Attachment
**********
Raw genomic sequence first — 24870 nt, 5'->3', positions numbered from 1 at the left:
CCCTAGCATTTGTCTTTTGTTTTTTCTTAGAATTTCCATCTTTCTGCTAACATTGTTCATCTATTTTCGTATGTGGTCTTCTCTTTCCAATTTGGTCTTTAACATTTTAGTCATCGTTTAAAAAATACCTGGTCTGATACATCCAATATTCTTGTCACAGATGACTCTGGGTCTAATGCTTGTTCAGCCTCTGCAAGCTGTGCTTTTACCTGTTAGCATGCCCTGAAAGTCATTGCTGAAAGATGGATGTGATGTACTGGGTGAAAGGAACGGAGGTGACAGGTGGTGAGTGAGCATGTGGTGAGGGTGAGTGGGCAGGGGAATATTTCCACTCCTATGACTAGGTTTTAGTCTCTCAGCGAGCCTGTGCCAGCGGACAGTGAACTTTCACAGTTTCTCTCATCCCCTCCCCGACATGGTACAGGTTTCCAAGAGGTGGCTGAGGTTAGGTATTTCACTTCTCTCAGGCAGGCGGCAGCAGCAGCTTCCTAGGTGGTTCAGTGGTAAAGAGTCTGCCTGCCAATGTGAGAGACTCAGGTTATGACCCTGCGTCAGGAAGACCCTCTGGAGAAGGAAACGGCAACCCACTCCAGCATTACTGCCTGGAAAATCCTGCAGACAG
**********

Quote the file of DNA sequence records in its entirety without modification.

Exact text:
Raw genomic sequence first — 24870 nt, 5'->3', positions numbered from 1 at the left:
CCCTAGCATTTGTCTTTTGTTTTTTCTTAGAATTTCCATCTTTCTGCTAACATTGTTCATCTATTTTCGTATGTGGTCTTCTCTTTCCAATTTGGTCTTTAACATTTTAGTCATCGTTTAAAAAATACCTGGTCTGATACATCCAATATTCTTGTCACAGATGACTCTGGGTCTAATGCTTGTTCAGCCTCTGCAAGCTGTGCTTTTACCTGTTAGCATGCCCTGAAAGTCATTGCTGAAAGATGGATGTGATGTACTGGGTGAAAGGAACGGAGGTGACAGGTGGTGAGTGAGCATGTGGTGAGGGTGAGTGGGCAGGGGAATATTTCCACTCCTATGACTAGGTTTTAGTCTCTCAGCGAGCCTGTGCCAGCGGACAGTGAACTTTCACAGTTTCTCTCATCCCCTCCCCGACATGGTACAGGTTTCCAAGAGGTGGCTGAGGTTAGGTATTTCACTTCTCTCAGGCAGGCGGCAGCAGCAGCTTCCTAGGTGGTTCAGTGGTAAAGAGTCTGCCTGCCAATGTGAGAGACTCAGGTTATGACCCTGCGTCAGGAAGACCCTCTGGAGAAGGAAACGGCAACCCACTCCAGCATTACTGCCTGGAAAATCCTGCAGACAG